5 Healthy Store-Bought Dips—and 5 to Avoid, According to RDs

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Dips are a great vehicle to get more veggies into your diet. Slather carrots, pepper, and celery sticks with hummus and you’ve got a fiber- and vitamin-rich snack that’ll hold you over until your next meal. But while hummus can be a nutrient-dense pick, it’s not the only dietitian-approved dip.

When choosing a healthy dip to complement your crudités, dietitians Destini Moody, RDN, and Jordan Hill, RDN, with Top Nutrition Coaching suggest heeding the following advice:

  • Look for low-sodium: “Since dips are mostly meant to be self-stable and long-lasting, many dips have high amounts of sodium from preservatives,” Moody says. Find a dip that has no more than 10% of the daily value of sodium per serving, she suggests. According to the FDA, a daily value of 20% or higher is considered a high-sodium food, so the farther your chosen dip is from that number, the better.
  • Check out the fat source: “Dips made with cream, other full-fat dairy products, mayonnaise, and pork products, tend to be high in saturated fat, which has been shown to increase the risk of heart disease,” Moody says. The Daily Value for saturated fat is less than 20 grams per day, which isn’t a generous allowance, so aim to consume as little saturated fat as possible from your chosen dips. The USDA recommends replacing saturated fats with unsaturated fats in your diet more often, so try to stick to dips that contain fat from sources like olive oil and avocado oil, Moody says.
  • Keep sugar, protein, and fiber in mind: Dips tend to be higher in fat than they do sugar and protein. “If you’re looking to keep to healthier dip options, I’d recommend sticking with ones that have 0 grams of added sugar and at least 2 grams protein,” Hill says. “Fiber content is likely to be lower in dips as well, so if you find one with at least 2 grams fiber, that’s a win.”

Now that you know what to look for in the perfect crudités companion, check out the best and worst store-bought dips below. And feel free to pair the best ones with these 16 Healthy Store-Bought Crackers, According to Dietitians.

The 5 Healthiest Dips

Best: Tribe Roasted Garlic Hummus

Tribe Roasted Garlic Hummus

Nutrition per 2 tbsp: 70 calories, 4.5 g fat (0 g saturated fat), 135 mg sodium,5  g carbs (1 g fiber, 0 g sugar), 2 g protein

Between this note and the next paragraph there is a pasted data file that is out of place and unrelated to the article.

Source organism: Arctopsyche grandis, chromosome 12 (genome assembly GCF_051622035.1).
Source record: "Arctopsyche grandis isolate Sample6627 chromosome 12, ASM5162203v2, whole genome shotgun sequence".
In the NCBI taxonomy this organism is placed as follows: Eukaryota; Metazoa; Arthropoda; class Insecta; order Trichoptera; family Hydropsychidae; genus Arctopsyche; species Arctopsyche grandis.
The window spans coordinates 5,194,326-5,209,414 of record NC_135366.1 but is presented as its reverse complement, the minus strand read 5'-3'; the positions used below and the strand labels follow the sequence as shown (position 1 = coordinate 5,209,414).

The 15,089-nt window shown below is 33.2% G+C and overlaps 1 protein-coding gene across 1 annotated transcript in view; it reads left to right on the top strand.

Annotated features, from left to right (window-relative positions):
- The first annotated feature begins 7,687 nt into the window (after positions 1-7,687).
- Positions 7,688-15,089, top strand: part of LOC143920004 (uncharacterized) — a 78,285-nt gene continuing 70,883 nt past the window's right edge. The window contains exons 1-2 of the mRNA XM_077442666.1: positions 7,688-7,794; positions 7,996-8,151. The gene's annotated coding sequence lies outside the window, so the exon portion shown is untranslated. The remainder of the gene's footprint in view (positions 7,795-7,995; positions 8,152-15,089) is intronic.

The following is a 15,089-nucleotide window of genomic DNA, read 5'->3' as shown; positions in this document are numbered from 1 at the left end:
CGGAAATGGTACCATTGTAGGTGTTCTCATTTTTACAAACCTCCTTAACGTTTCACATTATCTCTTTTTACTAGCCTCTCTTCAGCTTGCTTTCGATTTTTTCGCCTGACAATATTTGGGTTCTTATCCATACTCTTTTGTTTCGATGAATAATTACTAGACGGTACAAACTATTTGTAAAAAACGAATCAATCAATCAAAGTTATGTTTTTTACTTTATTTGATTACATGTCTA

Caramelized roasted garlic takes hummus to a new level, and this sweet-savory dip from Tribe will become your new go-to. But it doesn’t only satisfy on the tastebud front. “Tribe’s roasted garlic hummus is made with both canola and olive oil, two omega-3 rich oils,” Hill says. “While we need both omega-6 and omega-3 fatty acids, the typical American diet tends to contain more omega-6 oils than omega-3s, which can cause inflammation in the body. And this hummus is a great choice if looking to increase your total omega-3 fatty acid intake,” Hill tells us. In addition to boasting a healthy fat profile, this creamy hummus also contains some fiber and protein to keep you full.

RELATED: 11 Best Hummus Brands, According to Dietitians

Best: Wholly Guacamole Avocado Verde

Wholly Guacamole Avocado Verde

Nutrition per 2 tbsp: 50 calories, 3.5 g fat (1 g saturated fat), 100 mg sodium, 3 g carbs (1 g fiber, 1 g sugar), 0 g protein

Spice up your Taco Tuesdays with Wholly Guacamole’s Avocado Verde dip that’s made with Hass avocados, tomatillos, onions, and jalapeños. “Its ingredient list is comprised of only whole foods, and this product contains minimal sodium and 0 grams of added sugar,” Hill says. “Its first ingredient, avocado, provides a dose of healthy fats to support fat-soluble vitamin absorption and anti-inflammatory processes,” she says. Each two-tablespoon serving has just 50 calories and 1 gram of fiber, so you’ll want to pair it with some protein-rich chicken or fish tacos for extra staying power.

Best: Esti Foods Baba Ghanoush

Esti Foods Baba Ghanoush

Nutrition per 2 tbsp: 24 calories, 1.5 g fat (0.5 g saturated fat), 150 mg sodium, 2 g carbs (<1 g fiber, <1 g sugar), 1 g protein

Baba ghanoush is a Middle Eastern dip traditionally made of smoked eggplant, olive oil, tahini, and spices — all very nutrient-dense ingredients. Esti Foods keeps its recipe clean with just eggplant, tahini, roasted red peppers, garlic, and sea salt for a combo that provides various vitamins and antioxidants our bodies need, Hill says. “Each ingredient is a whole food, and there are no artificial preservatives,” she says. This creamy eggplant-based dip is low in fat and pairs nicely with whole-grain pita and cut vegetables, but you can also dollop it atop a fresh salad or baked potato for some added texture and flavor.

Best: Tribe Red Pepper Feta Dip

Tribe Red Pepper Feta Dip

Nutrition per 2 tbsp: 60 calories, 5 g fat (2.5 g saturated fat), 140 mg sodium, 2 g carbs (0 g fiber, 1 g sugar), 2 g protein